The North also had the edge when it came to material resources. For example, between 1830 and 1860, the North had become more and more industrialized, and so those states were much better prepared for the all-important conversion to wartime production required by the outbreak of hostilities. 5,100,000 urban residents in the North were engaged in manufacturing in 1860.
The South developed a few textile factories, but it had become increasingly committed to agriculture between 1830 and 1860. As a result, in 1860, only 166,803 urban residents in the South were engaged in manufacturing.
The North enjoyed a similar edge in the development of natural resources, for the simple reason that the South’s coal and iron deposits were largely untapped by 1860. Moreover, the nation’s financial resources (money, credit, and banking facilities), were located almost exclusively in the North. Lacking hard currency, the South had to depend upon paper money, with a few loans. By the end of the war, Southern currency was almost worthless, with one dollar in paper equal to one cent in hard money. (By early 1962, both governments had resorted to paper money, though, which meant that the North also worried about inflation.)
Another Northern advantage was in the naval and merchant marine vessels at its disposal. The Union navy had seven hundred ships, including shallow-draft gunboats that were supposed to provide effective collaboration with the Union army in the west. At its peak, on the other hand, the Confederate navy had about forty vessels. It was obvious that, when war broke out and major European powers recognized the Confederacy as a belligerent, the Union would be required under international law to impose a blockade of the Southern coastline, and the size of the Union navy would give the North an edge.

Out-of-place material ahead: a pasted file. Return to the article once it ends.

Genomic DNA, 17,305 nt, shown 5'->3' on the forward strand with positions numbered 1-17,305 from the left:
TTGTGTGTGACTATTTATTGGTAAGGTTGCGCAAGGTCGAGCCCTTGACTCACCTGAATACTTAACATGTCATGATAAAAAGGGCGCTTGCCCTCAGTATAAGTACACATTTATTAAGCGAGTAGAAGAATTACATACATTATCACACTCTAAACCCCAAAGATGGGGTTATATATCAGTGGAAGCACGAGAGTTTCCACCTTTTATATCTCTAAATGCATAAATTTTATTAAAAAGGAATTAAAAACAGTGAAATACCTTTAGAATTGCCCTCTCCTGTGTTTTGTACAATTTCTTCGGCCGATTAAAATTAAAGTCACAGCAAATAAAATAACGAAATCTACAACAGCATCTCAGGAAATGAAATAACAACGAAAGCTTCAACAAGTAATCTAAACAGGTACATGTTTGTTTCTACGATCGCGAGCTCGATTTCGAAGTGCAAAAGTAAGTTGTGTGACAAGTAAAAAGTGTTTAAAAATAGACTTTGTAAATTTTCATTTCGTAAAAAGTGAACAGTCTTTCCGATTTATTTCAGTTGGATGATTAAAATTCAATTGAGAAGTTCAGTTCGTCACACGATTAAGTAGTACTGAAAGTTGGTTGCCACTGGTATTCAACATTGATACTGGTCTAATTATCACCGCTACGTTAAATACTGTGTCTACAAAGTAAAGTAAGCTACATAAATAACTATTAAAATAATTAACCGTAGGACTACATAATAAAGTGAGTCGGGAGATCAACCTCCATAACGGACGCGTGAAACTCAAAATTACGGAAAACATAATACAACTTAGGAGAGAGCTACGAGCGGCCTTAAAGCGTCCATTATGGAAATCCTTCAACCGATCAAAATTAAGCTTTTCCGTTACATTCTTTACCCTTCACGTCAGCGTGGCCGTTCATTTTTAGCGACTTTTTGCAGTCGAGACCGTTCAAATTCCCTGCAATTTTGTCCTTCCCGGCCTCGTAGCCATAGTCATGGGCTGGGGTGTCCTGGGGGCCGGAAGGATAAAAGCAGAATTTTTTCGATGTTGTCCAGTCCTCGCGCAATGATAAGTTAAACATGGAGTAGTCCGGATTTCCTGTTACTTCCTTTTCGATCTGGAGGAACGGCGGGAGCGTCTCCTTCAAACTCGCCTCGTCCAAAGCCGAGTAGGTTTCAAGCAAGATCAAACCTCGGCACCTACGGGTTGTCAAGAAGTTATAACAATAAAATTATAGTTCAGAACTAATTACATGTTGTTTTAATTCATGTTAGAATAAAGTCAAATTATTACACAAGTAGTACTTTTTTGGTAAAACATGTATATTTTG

Yet another Northern advantage was in the area of transportation and communications. At the outbreak of war, there were 22,000 miles of railroad tracks in the North. The North also possessed an ample supply of rolling stock (locomotives and train cars) as well as better facilities to repair and replace them.